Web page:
Can you get a mortgage on benefits?
14 November 2022
Mortgage lenders are primarily interested in your ability to repay your mortgage and the stability of your income. Whilst every lender will have their own unique criteria, there are lenders who will consider certain long-term benefits as income when they are conducting their affordability assessment. As with every source of income, lenders prioritise stable, long- term income streams, so short-term benefits might not be included in mortgage assessment calculations. If you can prove that you meet their lending criteria and affordability calculations, you could get a mortgage on benefits.
Where your mortgage application might become slightly more difficult is that not every lender will accept benefits or universal credit as a source of income, which will have a significant impact on the calculated affordability. Some lenders might accept benefits or universal credit, but might place a cap onto which these benefits can be used to calculate your affordability. It should be noted, no lenders will accept the housing benefit aspect of universal credit towards your mortgage affordability calculations. This is because the housing part of your universal credit will stop once you get a mortgage.
Lenders like to see consistent and stable income. If you are in receipt of a long term benefit such as a disability living allowance for a permanent disability, this will be seen as a long- term and stable income. On the other hand, if you are receiving a short-term benefit payment, such as universal credit whilst searching for your next job, then this might be treated differently by the lender.
Types of benefits that some lenders will accept towards your affordability
This list is not exhaustive, and every lender has a different criteria as to what benefits will be
accepted towards your affordability calculations. However, this list should provide a useful
- Attendance Allowance
- Carers Allowance
- Child Benefit
- Disability Living Allowance
- Incapacity Benefit
- Industrial Industries Benefit
- Maternity Allowance
- Pension Credit
- Severe Disablement Allowance
- Universal Credit, which replaced many previous individual benefits such as Child Tax
- Credit and Jobseeker’s Allowance
- Widow’s Pension
Can you get a mortgage on Universal Credit?
Many different types of benefit were simplified into one payment, Universal Credit, back in 2013. Benefits such as Child Tax Credit and Jobseeker’s Allowance were phased out and replaced by Universal Credit. However, lenders still deal with these benefits the same way as previously. This is to say, a lender can not legally reject your mortgage application on the basis that you receive Universal Credit. If you pass their affordability and eligibility criteria, they might make you a mortgage offer. However, as noted above, every lender will have their own affordability criteria when it comes to universal credit. For lenders, there are certain benefits to a borrower being in receipt of certain types of long-term benefits such as a permanent disability living allowance, as this will boost your affordability with a stable source of income.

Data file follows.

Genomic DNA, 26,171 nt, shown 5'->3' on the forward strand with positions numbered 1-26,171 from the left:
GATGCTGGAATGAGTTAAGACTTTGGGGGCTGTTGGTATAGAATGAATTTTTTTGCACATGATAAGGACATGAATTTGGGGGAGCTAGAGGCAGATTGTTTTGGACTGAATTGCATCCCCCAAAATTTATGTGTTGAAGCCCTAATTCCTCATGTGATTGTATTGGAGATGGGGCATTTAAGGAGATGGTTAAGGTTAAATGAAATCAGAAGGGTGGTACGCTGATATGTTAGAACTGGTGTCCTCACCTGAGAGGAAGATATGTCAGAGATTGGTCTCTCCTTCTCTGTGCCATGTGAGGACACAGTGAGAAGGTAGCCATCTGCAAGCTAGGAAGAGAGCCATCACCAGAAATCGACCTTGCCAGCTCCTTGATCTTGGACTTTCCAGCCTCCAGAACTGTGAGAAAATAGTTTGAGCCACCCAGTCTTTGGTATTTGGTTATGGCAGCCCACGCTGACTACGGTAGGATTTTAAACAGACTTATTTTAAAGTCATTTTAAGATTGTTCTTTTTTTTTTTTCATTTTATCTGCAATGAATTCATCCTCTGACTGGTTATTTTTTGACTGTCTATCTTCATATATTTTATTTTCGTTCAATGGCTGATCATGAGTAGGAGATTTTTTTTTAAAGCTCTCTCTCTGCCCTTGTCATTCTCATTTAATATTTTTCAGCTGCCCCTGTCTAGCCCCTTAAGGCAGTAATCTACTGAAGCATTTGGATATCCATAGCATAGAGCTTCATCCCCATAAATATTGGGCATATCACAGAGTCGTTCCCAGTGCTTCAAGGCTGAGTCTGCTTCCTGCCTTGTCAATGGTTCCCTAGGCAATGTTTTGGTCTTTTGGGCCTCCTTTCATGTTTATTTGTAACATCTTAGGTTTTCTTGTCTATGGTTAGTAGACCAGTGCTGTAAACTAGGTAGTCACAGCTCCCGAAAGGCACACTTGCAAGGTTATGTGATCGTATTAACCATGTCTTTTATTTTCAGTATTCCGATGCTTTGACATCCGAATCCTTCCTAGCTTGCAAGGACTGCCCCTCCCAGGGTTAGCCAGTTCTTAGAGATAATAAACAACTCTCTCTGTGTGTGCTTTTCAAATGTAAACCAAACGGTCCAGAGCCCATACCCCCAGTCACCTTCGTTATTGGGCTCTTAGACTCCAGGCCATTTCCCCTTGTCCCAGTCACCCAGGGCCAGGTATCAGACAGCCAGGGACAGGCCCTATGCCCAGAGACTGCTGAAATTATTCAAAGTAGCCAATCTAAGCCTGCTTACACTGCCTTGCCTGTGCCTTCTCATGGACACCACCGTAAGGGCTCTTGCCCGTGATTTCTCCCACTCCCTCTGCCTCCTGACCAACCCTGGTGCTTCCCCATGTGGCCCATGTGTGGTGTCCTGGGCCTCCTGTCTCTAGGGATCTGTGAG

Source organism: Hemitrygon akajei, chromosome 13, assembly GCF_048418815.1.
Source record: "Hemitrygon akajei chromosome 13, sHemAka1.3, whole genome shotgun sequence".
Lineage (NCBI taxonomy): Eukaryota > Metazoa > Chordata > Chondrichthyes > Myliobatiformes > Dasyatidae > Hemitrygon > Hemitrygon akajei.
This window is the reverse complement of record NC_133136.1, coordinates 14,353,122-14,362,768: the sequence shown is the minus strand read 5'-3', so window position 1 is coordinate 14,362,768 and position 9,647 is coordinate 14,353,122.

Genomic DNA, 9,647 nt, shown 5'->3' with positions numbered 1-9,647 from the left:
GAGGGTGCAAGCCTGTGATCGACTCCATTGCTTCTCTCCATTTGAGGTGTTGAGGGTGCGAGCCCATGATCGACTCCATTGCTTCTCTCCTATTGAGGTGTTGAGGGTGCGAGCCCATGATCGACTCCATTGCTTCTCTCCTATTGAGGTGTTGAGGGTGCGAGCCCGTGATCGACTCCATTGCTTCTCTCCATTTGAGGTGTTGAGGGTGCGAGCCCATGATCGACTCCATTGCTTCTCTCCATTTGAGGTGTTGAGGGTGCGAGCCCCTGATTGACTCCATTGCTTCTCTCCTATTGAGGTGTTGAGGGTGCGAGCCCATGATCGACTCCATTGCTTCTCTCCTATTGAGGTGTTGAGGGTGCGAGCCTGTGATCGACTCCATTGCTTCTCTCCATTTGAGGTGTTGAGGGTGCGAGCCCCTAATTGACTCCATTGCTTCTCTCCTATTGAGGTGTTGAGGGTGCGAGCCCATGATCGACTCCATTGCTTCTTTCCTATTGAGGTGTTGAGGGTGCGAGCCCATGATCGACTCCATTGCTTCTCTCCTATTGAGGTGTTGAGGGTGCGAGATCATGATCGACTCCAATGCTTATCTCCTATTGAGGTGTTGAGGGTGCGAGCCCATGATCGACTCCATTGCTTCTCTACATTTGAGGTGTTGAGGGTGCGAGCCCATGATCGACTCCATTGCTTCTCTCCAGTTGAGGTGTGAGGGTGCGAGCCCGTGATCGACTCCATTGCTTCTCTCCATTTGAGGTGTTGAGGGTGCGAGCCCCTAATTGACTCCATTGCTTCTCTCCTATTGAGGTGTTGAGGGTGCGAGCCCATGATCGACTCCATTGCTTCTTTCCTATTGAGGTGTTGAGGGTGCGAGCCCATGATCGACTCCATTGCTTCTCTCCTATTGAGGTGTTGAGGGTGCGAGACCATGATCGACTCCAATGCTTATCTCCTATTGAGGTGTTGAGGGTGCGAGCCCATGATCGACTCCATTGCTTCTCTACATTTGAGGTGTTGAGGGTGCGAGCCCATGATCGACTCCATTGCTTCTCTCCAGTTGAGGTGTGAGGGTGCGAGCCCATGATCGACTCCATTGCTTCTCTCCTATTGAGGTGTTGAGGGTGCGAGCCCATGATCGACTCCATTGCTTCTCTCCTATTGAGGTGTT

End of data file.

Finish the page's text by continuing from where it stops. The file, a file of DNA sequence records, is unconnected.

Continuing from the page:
Your employment status might make a difference to your mortgage application whilst on benefits. If you are employed and receive benefits, this might make your mortgage approval more straightforward. If the benefits are stable, long-term and accepted as income by the lender, then the benefit will improve your affordability and borrowing power compared to your salary alone. If you are unemployed claiming universal credit, you can still apply for a mortgage, however your options will be limited. Many lenders will not lend to an unemployed person, even if you would be able to afford the repayments. This being said, there are specialist lenders who might be able to help.
Home Ownership for People with Long-term Disabilities (HOLD)
The HOLD scheme is a government-backed initiative for people with long-term disabilities to buy a home on the open property market, on the same terms as the shared ownership scheme. The HOLD scheme allows people with long-term disabilities to buy an initial share of their home of between 10% and 75%. Through a process known as ‘staircasing’ you will be able to buy more shares in your home overtime, paying less rent in the process. The amount of rent that you will pay is dependent on the share of the house that the landlord / housing agency owns.
The key difference between the HOLD scheme and Shared Ownership is that properties purchased through the HOLD scheme are from the open market and can be over ten years old, whereas shared ownership properties need to be either new builds or already within the shared ownership network.
To be eligible for the HOLD scheme, you will need to meet the following criteria:
- You have a long-term disability
- Your gross annual household income is less than £80,000, or £90,000 if you live within London
- You are either a first time buyer, you used to own a home but can’t afford to now, or you are an existing shared owner looking to move
Hopefully you have found this guide useful and informative. Being on benefits does not necessarily mean that you cannot apply for a mortgage. Quite the contrary, lenders are legally obliged to not discriminate against those on benefits. However, you might find your application to be more difficult. Therefore, you might appreciate the expert guidance that our team of friendly mortgage specialists can provide. Book an appointment today to start your mortgage journey today.